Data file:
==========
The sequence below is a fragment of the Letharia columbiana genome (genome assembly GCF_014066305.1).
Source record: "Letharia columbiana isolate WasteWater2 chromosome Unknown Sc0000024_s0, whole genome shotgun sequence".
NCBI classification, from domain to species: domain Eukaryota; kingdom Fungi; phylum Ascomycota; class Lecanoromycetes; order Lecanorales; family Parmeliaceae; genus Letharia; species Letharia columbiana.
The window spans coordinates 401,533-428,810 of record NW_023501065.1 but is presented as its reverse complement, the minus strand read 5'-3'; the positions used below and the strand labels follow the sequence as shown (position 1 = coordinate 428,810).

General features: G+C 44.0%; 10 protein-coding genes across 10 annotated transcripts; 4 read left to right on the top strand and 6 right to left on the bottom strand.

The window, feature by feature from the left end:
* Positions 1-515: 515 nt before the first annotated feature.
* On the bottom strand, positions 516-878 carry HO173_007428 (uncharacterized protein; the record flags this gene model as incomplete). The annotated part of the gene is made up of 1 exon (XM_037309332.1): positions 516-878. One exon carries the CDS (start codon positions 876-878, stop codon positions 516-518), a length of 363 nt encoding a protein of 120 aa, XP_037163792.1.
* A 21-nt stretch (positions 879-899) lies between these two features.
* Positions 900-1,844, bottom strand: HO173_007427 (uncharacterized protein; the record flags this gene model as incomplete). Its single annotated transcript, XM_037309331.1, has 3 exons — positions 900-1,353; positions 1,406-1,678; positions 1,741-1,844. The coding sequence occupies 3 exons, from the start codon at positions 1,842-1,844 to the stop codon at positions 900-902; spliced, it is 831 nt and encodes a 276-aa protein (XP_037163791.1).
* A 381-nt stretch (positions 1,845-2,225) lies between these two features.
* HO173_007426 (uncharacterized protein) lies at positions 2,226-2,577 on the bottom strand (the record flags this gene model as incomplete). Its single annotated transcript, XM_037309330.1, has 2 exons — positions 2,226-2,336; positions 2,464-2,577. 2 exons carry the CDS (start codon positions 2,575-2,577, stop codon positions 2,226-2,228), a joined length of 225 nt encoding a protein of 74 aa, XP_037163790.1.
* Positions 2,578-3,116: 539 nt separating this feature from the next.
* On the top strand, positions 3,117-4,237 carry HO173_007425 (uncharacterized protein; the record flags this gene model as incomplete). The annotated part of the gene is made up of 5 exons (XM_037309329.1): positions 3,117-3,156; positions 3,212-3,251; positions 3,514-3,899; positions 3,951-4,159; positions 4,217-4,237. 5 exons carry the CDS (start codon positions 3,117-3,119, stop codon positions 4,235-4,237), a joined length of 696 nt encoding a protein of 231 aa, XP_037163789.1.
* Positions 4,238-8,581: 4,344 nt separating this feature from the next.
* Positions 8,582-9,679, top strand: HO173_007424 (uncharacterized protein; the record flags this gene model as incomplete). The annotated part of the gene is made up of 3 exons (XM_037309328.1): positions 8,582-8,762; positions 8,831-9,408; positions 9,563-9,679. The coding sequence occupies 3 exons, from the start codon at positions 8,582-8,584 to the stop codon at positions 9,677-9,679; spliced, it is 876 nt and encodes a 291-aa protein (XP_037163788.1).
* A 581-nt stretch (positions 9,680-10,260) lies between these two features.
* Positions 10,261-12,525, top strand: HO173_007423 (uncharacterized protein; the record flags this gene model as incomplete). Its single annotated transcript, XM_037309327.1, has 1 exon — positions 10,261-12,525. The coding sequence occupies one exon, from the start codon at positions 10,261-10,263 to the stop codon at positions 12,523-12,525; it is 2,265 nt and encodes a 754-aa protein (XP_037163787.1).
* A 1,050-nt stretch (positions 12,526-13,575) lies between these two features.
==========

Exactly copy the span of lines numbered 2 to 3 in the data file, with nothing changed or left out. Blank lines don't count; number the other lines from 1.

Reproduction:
Source record: "Letharia columbiana isolate WasteWater2 chromosome Unknown Sc0000024_s0, whole genome shotgun sequence".
NCBI classification, from domain to species: domain Eukaryota; kingdom Fungi; phylum Ascomycota; class Lecanoromycetes; order Lecanorales; family Parmeliaceae; genus Letharia; species Letharia columbiana.